Right after Thanksgiving break I found out that I had to go back to school to get a certification as an “official” teacher in order to keep my job at CAT. (Don’t worry, I have a couple of years — ‘til June of 2022 — to get it done.) After teaching at CAT since August of 2001 (were you even born yet??), and working as a teacher in various capacities before that since January of 1992 (were your parents even married yet??), I found this news somewhat insulting. I felt my supervisors had made a clear-as-glass statement about the value of my experience versus the value of a little slip of paper. Experience = Zero; Paper = Gold Star.

Even though I was mad, hurt, insulted, and diminished (feeling stuff), CAT is MY school. Not because CAT belongs to me, but because I belong to CAT. My heart is here. I know that if I leave here I will leave teaching in this kind of system entirely. While leaving teaching might not be the worst thing I could do, it’s not what I want to do. Well, okay, maybe I’d love to leave teaching in this kind of system, but it would break my heart and sunder my adopted family and sense of self to leave CAT. So, I determined to show THEM (they used to be called “THE MAN”) that I am bigger than some stupid piece of paper with a state seal on it, and just do it. Get it done. Jump the hoop.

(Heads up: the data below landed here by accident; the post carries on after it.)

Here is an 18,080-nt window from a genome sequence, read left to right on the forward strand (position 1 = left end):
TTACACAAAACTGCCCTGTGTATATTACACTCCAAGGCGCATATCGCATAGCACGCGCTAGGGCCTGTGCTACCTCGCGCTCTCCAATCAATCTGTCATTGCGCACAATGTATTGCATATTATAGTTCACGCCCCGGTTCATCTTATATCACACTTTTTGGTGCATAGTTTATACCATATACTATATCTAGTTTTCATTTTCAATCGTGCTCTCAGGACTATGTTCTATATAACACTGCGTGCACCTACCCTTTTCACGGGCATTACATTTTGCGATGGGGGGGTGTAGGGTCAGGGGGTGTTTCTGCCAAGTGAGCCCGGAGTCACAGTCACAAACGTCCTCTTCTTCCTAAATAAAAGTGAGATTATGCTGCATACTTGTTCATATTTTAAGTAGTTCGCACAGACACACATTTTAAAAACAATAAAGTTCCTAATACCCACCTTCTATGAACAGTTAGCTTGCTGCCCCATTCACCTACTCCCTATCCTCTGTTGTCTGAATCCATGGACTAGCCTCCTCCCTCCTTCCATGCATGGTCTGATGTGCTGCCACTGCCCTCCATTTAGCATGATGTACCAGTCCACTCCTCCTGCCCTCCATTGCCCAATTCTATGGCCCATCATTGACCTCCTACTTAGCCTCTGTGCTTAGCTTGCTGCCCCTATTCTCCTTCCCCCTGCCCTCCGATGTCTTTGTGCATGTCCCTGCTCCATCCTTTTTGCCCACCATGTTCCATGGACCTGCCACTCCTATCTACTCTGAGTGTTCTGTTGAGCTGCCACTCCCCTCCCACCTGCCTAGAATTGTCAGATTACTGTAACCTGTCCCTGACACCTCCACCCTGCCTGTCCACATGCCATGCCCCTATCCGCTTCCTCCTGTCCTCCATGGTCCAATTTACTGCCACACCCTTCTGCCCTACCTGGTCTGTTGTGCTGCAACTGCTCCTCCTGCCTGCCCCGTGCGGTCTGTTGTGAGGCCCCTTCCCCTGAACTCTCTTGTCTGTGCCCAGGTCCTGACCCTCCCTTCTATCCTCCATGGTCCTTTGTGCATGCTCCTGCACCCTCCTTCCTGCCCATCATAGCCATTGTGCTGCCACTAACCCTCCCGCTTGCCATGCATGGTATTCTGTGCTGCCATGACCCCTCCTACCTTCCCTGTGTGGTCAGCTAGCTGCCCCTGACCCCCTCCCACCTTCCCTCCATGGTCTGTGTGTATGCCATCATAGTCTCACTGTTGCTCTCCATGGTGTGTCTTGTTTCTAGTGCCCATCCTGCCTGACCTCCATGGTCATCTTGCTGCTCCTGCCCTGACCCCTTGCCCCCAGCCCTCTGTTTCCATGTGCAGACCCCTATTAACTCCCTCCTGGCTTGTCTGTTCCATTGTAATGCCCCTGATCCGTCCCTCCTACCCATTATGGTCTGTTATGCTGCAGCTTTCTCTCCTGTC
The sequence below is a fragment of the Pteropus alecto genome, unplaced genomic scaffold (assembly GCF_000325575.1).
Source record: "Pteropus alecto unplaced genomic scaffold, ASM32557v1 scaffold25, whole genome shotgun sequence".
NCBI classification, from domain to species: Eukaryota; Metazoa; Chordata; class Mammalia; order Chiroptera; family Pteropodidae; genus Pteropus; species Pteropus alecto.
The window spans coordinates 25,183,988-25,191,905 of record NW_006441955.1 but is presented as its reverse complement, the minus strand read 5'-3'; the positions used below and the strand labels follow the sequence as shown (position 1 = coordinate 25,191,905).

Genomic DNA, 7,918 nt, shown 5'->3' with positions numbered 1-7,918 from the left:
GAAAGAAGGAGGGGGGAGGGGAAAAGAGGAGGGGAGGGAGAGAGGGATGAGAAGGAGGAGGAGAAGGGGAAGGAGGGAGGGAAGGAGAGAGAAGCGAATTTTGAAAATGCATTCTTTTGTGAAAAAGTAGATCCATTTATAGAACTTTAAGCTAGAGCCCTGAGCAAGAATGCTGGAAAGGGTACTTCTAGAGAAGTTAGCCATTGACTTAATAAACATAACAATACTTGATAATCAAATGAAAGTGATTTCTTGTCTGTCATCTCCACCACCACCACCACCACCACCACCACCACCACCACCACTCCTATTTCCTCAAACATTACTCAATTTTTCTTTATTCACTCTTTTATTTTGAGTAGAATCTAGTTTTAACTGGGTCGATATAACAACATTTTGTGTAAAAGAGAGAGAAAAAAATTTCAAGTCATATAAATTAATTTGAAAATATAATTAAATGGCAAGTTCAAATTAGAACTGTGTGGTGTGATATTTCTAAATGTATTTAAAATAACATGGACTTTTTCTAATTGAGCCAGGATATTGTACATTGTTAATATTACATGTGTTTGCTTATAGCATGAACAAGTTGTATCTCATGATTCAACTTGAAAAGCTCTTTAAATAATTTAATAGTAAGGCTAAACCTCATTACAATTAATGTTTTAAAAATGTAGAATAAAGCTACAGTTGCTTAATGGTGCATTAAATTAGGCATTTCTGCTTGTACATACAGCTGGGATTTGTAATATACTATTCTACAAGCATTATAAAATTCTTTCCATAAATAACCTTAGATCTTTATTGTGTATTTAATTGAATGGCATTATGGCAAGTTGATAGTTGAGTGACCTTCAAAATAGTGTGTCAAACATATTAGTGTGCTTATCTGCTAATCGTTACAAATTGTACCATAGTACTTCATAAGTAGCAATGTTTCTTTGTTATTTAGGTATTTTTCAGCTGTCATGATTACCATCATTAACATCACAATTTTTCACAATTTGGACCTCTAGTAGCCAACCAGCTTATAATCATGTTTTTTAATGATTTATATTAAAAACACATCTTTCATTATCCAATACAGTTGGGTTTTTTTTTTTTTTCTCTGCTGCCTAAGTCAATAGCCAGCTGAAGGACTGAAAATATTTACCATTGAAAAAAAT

Now, here I am in the 2nd module of coursework for my teacher certification and most days I roll my eyes, do the work, turn it in, get the grade, take the quiz, get the grade and move to the next thing. Some days I also laugh because I know that you and I are in the same ridiculous, hoop-jumping boat. I confess that I am finding little tidbits, here and there, slowly, that fill in gaps in my knowledge and understanding that I have stumbled over for many years. Those pebbles that fill gaps give me hope (despite my endless eye-rolling) that as I progress through the classes I’m taking this spring that there will be more, bigger, and more intellectually challenging stones to come along to fill the gaps that have made me feel unworthy and incapable as a teacher. One day soon I will be a teacher “for real.” But the truth is I know that I was born here, in this teacher role. No matter what I do, what I study, or how I make my living, I will be a teacher because I believe that LEARNING matters (education not so much) in making us human, just the way that our stories, and the stories of all the humans everywhere across the span of time serve to help us construct ourselves into more complete, more human, humans. Thank goodness for hoops and jumping.